“Students from Dominguez High School, you now have no excuse for missing class for a doctor’s appointment,” Compton School board member Skyy Fisher told dozens of high school students at the opening of the St. John’s Well Child & Family Center at Dominguez High School recently.
The St. John’s Well Child & Family Center at Dominguez High School is one of eight new school-based health centers in the Second District, with on-site health care available not only to students but to the community at large. Now students are able to walk a few yards on campus to visit a brightly colored, full-scale health center complete with doctors, nurses, dentistry services and even a small-scale pharmacy.
“I’ll definitely come for the dental care and flu shots,” said Laura Olmos, a senior at Dominguez High School. “All students need health care. I think it’s going to be a big hit in our community.”
Jasmine Roby is a 17-year-old senior at Dominguez High School. She is studying to be a certified nursing assistant. “This center will help our community,” she said. “I’m going to volunteer to help in the clinic. We’ll have healthier students.”
Lack of easy access to health care can adversely impact a child’s education, according to S. Nomsa Khalfani, chief of Policy and Support Services at St. John’s Well Child & Family Center. Recently, administrators at Dominguez discovered a boy was missing days of school because he was sick but had not gone to the doctor because his family lacked insurance. The center, which has been operating on a part-time basis since September, was able to treat him and follow up with the family to make sure he was recovering.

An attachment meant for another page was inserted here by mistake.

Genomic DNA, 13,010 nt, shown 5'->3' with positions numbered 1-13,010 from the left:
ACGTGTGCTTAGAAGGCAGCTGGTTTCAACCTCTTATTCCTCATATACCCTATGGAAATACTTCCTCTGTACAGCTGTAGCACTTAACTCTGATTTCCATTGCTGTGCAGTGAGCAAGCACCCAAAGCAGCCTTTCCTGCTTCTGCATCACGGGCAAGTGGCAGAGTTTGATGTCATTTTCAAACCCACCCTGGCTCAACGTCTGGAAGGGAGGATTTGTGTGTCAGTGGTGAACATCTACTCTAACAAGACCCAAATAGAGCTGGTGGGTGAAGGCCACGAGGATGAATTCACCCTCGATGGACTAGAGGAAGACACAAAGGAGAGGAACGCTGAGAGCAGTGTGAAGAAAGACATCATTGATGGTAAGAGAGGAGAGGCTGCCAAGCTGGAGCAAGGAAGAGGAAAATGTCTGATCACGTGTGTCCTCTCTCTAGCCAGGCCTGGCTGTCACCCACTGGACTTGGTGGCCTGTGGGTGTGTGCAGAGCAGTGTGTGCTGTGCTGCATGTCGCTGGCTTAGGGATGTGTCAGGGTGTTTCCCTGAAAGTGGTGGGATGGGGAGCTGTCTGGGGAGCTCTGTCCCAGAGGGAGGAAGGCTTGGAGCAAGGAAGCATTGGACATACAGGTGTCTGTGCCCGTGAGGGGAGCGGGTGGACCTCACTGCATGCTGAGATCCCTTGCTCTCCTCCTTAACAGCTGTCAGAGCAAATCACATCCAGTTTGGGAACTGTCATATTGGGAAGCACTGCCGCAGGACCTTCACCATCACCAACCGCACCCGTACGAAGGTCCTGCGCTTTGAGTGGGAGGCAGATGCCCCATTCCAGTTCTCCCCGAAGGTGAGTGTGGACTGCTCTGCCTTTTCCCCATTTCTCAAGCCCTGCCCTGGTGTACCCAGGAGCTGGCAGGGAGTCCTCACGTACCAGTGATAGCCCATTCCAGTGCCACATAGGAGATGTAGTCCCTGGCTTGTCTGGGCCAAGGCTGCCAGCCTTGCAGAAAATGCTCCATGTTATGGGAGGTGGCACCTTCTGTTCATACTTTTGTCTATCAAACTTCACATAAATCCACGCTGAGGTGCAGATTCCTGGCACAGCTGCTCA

“Enabling students, [or their parents] to have access to health care without missing school or work so they can go to the doctor is important,” said Khalfani. “Schools are a hub where families get resources and where students and families can get help quickly.”
Providing access to health care is a priority for Los Angeles County Board of Supervisors Chairman Mark Ridley-Thomas, who has secured $4.1 million in county funds and partnered with the Los Angeles, Compton and Lennox Unified School Districts to build the centers. At the centers, students and their families can be treated for acute illnesses, such as the flu, or chronic conditions, such as asthma and diabetes. They can receive pre-natal care, reproductive health care, immunizations, dental care, vision and treatment for hearing problems.
“Sick children cannot learn well,” said Chairman Ridley-Thomas. “This is where easy access to medical care and preventing illnesses begins. Health is fundamentally important. And the more school based health centers that we build, the better this community will be.”
As part of a national emphasis on preventive care, nearly 2,000 school-based health centers have been opened nationwide, according to the most recent National Assembly on School-Based Health Care census. Los Angeles aims to be one of the leaders in the country.
“We really want to be seen as a medical home not just for students but for communities that we serve,” said Khalfani “Some people think of a school-based clinic as a nurse’s office. But this center is like walking into any other doctor’s office.”